Tignish, in far-away Lot 1, was settled by Acadian families in 1799, probably to evade having to pay rent to their landlord. They settled in Lot 1, which nobody seemed to care about, around a lagoon called the Green just north of Tignish Harbour. This 1850s map by John Ball in the provincial archives shows the extent of their settlement by that time.

In 1811 a group of settlers arrived from Ireland, via New Brunswick, who were better off than the Acadians. A struggle for the best land ensued and by 1880, when the Meacham ATLAS was published, pretty much all the land was taken. Here is the pattern of settlement, crudely hand-drawn, because I don’t yet know how to do it on the computer.

In time Tignish became an important settlement as the railway terminus and distribution point – in and out – for local supplies and exported fish products.

This 1880 map from the great Meacham’s ATLAS shows the village in its first prime, before a fire devastated a large part of the residential and business section a few years later. The Church owned a vast amount of land, as seen in the plan, because Fr. Peter McIntyre had bought it before the village was actually established.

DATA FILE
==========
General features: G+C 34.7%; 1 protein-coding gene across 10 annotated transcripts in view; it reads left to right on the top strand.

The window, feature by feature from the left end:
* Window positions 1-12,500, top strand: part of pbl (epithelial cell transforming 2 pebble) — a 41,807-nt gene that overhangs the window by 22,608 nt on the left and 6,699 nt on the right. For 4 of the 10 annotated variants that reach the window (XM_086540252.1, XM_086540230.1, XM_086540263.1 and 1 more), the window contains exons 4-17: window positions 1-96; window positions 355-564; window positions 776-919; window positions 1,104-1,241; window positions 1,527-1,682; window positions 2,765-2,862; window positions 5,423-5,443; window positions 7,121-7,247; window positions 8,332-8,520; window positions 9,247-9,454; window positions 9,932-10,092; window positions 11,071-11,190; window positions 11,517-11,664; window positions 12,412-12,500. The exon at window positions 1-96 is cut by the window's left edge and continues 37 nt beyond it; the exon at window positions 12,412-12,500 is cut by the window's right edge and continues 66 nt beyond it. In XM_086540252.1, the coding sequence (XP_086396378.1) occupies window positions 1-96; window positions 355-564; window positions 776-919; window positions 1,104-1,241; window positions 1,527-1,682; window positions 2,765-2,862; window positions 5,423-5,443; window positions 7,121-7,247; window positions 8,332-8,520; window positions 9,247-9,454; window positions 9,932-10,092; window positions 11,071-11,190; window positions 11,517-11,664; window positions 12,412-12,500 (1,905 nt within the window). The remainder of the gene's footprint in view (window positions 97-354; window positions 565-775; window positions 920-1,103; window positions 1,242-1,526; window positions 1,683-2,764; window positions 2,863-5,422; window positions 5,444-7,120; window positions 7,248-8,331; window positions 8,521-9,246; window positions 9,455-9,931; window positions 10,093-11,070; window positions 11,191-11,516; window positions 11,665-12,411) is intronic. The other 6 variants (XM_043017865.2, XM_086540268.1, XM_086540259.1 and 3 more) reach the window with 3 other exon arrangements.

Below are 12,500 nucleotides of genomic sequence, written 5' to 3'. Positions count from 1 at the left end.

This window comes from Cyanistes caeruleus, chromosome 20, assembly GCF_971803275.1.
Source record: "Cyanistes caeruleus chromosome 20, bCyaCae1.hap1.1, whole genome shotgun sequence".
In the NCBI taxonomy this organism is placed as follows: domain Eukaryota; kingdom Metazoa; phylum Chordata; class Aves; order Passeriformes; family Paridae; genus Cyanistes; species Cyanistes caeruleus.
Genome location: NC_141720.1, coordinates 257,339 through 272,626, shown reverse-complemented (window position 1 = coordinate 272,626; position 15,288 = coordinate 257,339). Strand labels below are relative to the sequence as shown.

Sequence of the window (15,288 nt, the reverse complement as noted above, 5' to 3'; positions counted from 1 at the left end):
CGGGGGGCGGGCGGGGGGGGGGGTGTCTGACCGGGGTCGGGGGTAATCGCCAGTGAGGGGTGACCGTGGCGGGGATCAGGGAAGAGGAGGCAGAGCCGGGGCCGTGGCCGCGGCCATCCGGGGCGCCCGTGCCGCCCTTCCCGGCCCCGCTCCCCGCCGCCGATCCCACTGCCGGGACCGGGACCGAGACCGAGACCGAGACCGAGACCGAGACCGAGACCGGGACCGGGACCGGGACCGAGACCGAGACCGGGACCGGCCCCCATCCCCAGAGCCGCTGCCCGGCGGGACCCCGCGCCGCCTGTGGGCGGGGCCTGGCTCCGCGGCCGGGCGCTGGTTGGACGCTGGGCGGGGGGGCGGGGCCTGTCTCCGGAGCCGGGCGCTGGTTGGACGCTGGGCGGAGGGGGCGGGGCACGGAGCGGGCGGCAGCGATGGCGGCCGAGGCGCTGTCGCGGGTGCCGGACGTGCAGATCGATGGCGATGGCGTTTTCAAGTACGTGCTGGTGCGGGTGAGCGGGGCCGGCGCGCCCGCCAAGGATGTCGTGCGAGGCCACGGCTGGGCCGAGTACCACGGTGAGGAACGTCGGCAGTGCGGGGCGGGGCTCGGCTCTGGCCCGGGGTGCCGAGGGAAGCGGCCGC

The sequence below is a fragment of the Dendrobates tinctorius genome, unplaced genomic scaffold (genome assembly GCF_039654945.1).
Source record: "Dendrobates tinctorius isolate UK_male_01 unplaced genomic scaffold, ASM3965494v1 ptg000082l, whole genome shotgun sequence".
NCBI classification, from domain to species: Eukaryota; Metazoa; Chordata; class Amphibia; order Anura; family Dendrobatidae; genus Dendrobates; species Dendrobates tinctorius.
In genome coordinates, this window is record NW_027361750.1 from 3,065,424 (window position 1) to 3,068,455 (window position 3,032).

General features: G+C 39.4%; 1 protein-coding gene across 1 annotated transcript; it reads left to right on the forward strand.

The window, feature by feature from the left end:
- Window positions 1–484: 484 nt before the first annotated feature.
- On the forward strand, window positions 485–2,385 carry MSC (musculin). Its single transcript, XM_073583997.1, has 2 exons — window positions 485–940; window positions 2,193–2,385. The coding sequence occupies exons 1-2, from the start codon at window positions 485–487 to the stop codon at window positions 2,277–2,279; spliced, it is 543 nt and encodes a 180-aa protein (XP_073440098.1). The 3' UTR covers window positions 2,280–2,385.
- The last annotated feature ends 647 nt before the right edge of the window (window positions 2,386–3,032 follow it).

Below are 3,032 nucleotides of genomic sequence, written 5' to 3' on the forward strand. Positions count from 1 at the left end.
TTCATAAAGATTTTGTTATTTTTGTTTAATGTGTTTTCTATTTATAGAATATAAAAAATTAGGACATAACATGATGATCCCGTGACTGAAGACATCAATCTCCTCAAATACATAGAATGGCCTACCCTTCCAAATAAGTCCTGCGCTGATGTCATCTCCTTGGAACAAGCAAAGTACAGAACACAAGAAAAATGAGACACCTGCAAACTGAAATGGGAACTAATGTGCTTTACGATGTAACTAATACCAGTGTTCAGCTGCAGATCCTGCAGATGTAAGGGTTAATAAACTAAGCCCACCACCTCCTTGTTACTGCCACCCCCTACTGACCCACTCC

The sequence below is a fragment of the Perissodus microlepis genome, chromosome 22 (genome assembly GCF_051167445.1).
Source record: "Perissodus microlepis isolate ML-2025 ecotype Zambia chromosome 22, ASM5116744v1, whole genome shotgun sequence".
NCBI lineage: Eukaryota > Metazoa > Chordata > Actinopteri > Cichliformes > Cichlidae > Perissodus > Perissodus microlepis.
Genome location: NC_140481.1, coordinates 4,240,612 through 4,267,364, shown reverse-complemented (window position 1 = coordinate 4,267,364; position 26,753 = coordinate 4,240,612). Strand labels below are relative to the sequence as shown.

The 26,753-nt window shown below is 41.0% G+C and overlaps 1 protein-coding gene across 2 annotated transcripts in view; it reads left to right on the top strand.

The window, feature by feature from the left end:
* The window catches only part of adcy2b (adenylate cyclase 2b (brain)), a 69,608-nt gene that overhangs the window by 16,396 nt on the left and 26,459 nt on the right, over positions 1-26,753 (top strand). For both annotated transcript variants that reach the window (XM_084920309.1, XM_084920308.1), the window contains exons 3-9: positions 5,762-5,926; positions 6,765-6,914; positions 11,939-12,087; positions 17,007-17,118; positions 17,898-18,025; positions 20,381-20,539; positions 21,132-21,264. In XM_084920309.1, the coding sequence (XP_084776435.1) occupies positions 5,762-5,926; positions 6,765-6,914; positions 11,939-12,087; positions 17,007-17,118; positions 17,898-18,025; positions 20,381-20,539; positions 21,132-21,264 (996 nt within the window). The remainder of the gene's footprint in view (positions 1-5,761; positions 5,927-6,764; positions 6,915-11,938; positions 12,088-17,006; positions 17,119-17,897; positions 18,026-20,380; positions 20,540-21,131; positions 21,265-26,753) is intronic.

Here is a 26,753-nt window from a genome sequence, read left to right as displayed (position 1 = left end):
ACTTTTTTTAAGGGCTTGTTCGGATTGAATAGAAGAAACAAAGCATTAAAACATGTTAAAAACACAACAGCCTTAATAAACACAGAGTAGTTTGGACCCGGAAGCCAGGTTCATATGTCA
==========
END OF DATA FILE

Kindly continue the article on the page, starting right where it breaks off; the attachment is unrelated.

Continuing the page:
Tignish was slow to develop as a town, always having a small population, but important events happened there that benefited the community. It was the home of the Co-operative Movement on Prince Edward Island, the birthplace of the Fishermen’s Union that liberated fishers from a century of oppressive control by American entrepreneurs, who had had a fishing concession at Myrick Shore (Tignish Harbour) since the 1860s.

Tignish is also the place where you will find the most perfect Gothic Revival church on the Island, designed by famous New York architect Patrick Keely in 1857 and built by the most capable and ambitious Peter McIntyre. It was as the newly-consecrated Third Bishop of the Diocese of Charlottetown that McIntyre dedicated his splendid church in 1860. (Photo courtesy of Airscapes – R. Garnett).

Tignish also has its share of notable people and over the years has provided the Province with three Lieutenant-Governors, the current one being the Hon. Antoinette Perry.